(ominous music) - [Man] Stupid DNA.
There's something wrong with it.
Okay, there it is.
- [Narrator] The DNA double helix, a remarkably stable system to store information.
But things can go wrong.
Let's take a look at some ways DNA can get damaged.
(screen buzzing) - [Man] Dang it, it's doing it again.
- (grunting) Let me get back here and take a look.
Oh yeah, it looks like something's damaged your DNA.
And when was the last time this whole cell duplicated?
- [Man] Oh, it was about a week ago.
- Well, it's unlikely your DNA got damaged during cell duplication, if you know what I mean?
Normally this double twisty structure here prevents any damaged parts from matching up.
But if that doesn't stop damage, then it has to get past the protein task force.
Well, one protein finds the problem and calls for other proteins to come in, chop it up, and repair the gaps.
It's rare, but if the error gets past all the safeguards then it will duplicate with all future cell divisions and could cause all kinds of damage to the body.
Okay, you should be good, but I'll stick around just in case.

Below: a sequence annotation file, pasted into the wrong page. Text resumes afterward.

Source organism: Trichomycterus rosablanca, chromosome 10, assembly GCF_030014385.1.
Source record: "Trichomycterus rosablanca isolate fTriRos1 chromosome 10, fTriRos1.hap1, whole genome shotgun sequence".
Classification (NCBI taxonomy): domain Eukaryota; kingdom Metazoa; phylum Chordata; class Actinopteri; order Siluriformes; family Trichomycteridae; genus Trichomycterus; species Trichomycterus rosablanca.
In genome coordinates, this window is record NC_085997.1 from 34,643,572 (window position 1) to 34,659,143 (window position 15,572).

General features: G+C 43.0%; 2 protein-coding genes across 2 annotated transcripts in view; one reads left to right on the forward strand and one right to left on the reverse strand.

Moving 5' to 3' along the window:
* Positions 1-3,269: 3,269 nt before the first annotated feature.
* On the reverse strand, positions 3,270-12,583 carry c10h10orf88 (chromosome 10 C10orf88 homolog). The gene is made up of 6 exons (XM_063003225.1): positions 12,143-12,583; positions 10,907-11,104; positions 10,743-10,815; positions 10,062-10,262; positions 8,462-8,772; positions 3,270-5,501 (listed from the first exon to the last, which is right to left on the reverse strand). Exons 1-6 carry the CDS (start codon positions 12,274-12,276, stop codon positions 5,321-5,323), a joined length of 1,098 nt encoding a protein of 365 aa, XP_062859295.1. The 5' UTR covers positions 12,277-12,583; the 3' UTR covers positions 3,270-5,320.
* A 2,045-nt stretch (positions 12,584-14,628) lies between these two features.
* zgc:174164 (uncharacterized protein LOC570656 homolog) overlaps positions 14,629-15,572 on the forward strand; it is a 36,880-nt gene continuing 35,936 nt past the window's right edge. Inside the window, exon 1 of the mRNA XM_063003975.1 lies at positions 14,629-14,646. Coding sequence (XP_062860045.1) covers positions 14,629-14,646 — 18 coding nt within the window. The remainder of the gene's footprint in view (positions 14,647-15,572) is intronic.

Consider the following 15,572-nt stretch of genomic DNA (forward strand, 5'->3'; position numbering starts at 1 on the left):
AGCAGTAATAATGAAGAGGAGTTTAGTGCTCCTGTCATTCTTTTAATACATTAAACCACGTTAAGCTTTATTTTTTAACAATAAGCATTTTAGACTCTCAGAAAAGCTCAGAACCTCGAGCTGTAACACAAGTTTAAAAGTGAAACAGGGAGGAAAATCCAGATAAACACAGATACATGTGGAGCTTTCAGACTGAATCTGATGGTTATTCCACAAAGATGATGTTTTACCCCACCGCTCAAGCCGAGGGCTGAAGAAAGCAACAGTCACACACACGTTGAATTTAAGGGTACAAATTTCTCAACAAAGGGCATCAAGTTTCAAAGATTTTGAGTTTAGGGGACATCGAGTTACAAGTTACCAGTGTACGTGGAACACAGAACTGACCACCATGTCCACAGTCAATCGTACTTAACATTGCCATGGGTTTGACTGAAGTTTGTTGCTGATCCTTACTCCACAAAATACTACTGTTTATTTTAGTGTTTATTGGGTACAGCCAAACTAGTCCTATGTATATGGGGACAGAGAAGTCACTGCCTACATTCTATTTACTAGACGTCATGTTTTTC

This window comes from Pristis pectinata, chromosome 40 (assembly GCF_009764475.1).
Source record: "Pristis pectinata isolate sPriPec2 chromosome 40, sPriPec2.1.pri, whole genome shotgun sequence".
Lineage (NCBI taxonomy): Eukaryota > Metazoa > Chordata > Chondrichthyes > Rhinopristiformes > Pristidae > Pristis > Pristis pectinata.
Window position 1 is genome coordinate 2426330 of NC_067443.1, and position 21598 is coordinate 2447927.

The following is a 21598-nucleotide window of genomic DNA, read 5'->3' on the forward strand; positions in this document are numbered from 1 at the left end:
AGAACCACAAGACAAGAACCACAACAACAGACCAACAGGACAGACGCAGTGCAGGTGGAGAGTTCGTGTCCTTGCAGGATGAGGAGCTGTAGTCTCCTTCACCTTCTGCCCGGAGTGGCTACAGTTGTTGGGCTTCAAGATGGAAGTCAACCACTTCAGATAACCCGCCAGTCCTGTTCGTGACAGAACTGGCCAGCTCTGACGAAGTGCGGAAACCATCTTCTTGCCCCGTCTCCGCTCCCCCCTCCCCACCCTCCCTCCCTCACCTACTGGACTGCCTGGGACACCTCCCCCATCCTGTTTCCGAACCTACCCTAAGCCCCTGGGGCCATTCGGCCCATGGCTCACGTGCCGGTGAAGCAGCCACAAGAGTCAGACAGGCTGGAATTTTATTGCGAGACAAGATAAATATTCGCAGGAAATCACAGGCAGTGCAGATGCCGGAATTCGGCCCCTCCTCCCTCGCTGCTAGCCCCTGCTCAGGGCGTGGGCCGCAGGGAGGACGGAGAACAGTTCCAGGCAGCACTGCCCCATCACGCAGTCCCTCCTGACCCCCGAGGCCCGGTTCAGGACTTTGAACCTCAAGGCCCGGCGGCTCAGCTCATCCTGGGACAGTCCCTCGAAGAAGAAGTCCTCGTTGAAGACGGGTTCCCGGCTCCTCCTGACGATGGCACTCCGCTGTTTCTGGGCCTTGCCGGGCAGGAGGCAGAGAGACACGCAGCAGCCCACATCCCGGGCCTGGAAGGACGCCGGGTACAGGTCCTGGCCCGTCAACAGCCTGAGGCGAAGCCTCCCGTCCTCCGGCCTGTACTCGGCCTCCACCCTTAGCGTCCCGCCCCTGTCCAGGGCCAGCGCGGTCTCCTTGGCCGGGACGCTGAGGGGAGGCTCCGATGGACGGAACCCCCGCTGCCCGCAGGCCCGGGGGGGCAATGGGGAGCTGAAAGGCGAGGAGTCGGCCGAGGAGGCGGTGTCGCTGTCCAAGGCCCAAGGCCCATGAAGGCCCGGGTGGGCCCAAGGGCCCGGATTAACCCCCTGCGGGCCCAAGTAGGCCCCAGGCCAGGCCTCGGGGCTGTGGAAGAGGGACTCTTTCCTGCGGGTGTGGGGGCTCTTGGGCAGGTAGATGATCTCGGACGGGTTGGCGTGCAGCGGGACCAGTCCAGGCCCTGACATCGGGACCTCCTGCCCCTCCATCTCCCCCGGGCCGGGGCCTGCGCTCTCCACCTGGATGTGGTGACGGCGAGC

- [Announcer] Coming up next on Damaged, will our hero be fried by radiation or toxic chemicals?
Either one will snap its sugar phosphate backbone to pieces and could be... - [Man] Aw, come on!
- [Narrator] A sighting of a methyl group attached to a DNA code.
Methyl groups cling to different parts of DNA depending on diet, exercise, stress, and chemical exposure.
And these little guys change how DNA is read.
The DNA itself isn't damaged, but the effect can be bad for the cell.
Did you see that?
It just... - [Man] Ah, I give up.
- [Repairman] How long have you had this DNA?
- [Man] Uh, let's see.
- I ask because while the research is still developing there seems to be a link between these guys called telomeres and aging.
Telomeres are a chunk of extra information on the ends of DNA that protect it from wearing down.
But each time the DNA duplicates with the cell those telomeres get shorter.
Aging and stress tend to mean shorter telomeres, but scientists are still figuring out why.
Okay, you should be all set.
I've checked everything.
Give me a call if you have any problems.
I'll send you the bill.
(laughs) - Have your DNA safeguards failed?
Has your DNA been damaged due to biological negligence, cell duplication error, exposure to radiation or chemicals, misread code due to a methyl group, worn out telomeres?
Call Mendel, Crick, and McClintok for your free consultation today.